TOWARDS the end of last month, an important piece of financial legislation was passed by Parliament and sent to President Jacob Zuma to sign into law. Although it will not immediately affect you, as a consumer, it has been designed to provide you with more comprehensive protection when you deal with financial services providers and use their products.

The Financial Sector Regulation Act provides the architecture for the new “twin peaks” regulatory structure that will govern the financial services industry, say Desiree Reddy, a director of law firm Norton Rose Fulbright, and her colleague, financial services lawyer Sascha Graham. They say that although you may not notice any changes immediately, the Act “heralds the commencement of a complete regulatory overhaul of the South African financial services sector”.

Reddy and Graham say that, in February 2011, National Treasury published a policy paper titled “A safer financial sector to serve South Africa better”. The paper assessed the structure and nature of South Africa’s financial sector for gaps and weaknesses and set out proposals to reform the sector’s regulatory system. It was on this paper that the twin peaks structure was based. In 2013, the proposed legislation was made available to the public for input and comment. Its principles were also approved by the International Stability Board.

A big criticism of the Act, and the main reason some opposition parties in Parliament voted against it, is that, in the light of South Africans’ serious problem with debt, its provisions do not cover the National Credit Regulator.

At present, Reddy and Graham say, all banks are regulated by the banking supervision department of the South African Reserve Bank (Sarb) and all non-bank financial institutions (such as insurers, pension funds and collective investment scheme managers) are regulated by the Financial Services Board (FSB). Each institution complies with its own industry-specific legislation.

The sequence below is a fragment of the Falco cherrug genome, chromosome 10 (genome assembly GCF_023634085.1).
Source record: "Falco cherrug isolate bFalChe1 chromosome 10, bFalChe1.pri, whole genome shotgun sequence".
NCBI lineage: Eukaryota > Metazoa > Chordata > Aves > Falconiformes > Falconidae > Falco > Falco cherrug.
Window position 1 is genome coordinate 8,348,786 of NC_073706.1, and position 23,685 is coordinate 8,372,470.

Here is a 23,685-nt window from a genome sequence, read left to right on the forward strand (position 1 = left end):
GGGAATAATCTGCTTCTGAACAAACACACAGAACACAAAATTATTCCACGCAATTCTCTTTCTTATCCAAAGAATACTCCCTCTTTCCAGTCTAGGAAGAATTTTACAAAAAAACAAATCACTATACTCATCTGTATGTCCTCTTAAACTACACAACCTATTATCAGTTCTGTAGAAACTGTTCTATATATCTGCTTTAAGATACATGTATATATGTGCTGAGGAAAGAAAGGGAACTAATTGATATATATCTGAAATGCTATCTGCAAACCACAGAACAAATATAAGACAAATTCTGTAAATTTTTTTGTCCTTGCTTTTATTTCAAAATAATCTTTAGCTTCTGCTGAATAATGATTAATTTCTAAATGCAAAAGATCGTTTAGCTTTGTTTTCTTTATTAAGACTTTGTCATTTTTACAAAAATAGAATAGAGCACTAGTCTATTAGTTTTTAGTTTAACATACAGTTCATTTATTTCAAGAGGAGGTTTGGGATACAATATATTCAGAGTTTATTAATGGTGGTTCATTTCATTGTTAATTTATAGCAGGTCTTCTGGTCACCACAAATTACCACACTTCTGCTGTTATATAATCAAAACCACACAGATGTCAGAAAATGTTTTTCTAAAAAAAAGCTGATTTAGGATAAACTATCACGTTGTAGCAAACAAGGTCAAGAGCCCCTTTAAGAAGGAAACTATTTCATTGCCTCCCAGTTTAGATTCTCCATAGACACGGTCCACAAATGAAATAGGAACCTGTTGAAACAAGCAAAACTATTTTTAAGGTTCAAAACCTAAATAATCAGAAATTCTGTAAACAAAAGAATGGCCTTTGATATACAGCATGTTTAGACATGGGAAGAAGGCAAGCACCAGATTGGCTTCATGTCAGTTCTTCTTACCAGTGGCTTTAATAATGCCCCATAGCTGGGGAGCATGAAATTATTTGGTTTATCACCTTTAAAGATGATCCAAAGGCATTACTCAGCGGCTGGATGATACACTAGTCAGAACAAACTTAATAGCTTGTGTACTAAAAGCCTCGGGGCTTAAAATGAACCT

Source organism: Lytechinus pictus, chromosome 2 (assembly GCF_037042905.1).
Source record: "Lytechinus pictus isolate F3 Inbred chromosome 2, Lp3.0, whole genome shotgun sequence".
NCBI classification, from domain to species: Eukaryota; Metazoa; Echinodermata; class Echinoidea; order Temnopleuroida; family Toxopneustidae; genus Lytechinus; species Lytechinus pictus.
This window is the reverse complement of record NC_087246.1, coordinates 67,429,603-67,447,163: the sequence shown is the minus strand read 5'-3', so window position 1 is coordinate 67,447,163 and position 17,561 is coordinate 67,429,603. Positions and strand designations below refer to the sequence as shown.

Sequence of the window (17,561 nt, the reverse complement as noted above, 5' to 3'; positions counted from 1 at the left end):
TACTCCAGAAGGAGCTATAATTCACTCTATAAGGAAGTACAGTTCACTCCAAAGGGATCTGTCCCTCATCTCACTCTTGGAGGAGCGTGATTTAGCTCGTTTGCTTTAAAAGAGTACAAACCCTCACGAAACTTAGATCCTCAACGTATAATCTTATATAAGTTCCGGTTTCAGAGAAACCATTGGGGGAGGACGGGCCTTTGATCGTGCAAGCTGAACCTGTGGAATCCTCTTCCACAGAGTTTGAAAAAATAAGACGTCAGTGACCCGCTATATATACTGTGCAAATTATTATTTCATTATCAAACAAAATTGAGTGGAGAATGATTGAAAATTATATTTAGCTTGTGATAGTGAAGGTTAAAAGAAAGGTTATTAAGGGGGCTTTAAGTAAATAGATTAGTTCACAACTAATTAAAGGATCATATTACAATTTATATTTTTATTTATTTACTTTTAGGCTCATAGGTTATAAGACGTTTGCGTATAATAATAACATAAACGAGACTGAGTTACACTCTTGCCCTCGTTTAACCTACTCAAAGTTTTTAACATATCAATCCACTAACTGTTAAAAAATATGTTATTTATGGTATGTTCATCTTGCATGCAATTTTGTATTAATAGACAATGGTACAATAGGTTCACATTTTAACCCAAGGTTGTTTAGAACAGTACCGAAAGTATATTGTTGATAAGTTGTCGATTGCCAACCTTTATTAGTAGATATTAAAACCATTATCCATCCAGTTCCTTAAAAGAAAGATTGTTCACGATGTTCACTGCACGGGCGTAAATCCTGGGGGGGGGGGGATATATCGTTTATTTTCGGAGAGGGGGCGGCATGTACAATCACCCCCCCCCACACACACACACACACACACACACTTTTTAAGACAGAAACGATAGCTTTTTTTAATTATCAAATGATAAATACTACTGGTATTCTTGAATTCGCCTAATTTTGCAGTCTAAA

The Financial Sector Regulation Act, Reddy says, creates two new regulators: the Prudential Authority and the Financial Sector Conduct Authority. 

“The Prudential Authority will be responsible for regulating the prudential aspects of banks and all non-bank financial institutions. The Financial Sector Conduct Authority will be responsible for regulating market conduct and the safety of financial consumers. This new set-up will see the banking supervision department of the Sarb being dissolved and replaced with the Prudential Authority, as well as the FSB transforming into the Financial Sector Conduct Authority. The Sarb will sit above these two new regulators to provide overall financial oversight,” Reddy and Graham say.

The lawyers say that, to their knowledge, there is no formal time frame for the phasing out of the current structures. The FSB is, however, in the process of reviewing its structures, frameworks and resources in preparation for the shift to the new regime and to this end has established the regulatory strategy committee. 

“A core objective of the committee is to ensure that the FSB morphs into the Financial Sector Conduct Authority with as little disruption as possible. In order to facilitate the implementation of the twin peaks model, the Minister of Finance may make regulations providing for transitional arrangements regarding the exercise of powers and performance of functions,” Reddy and Graham say.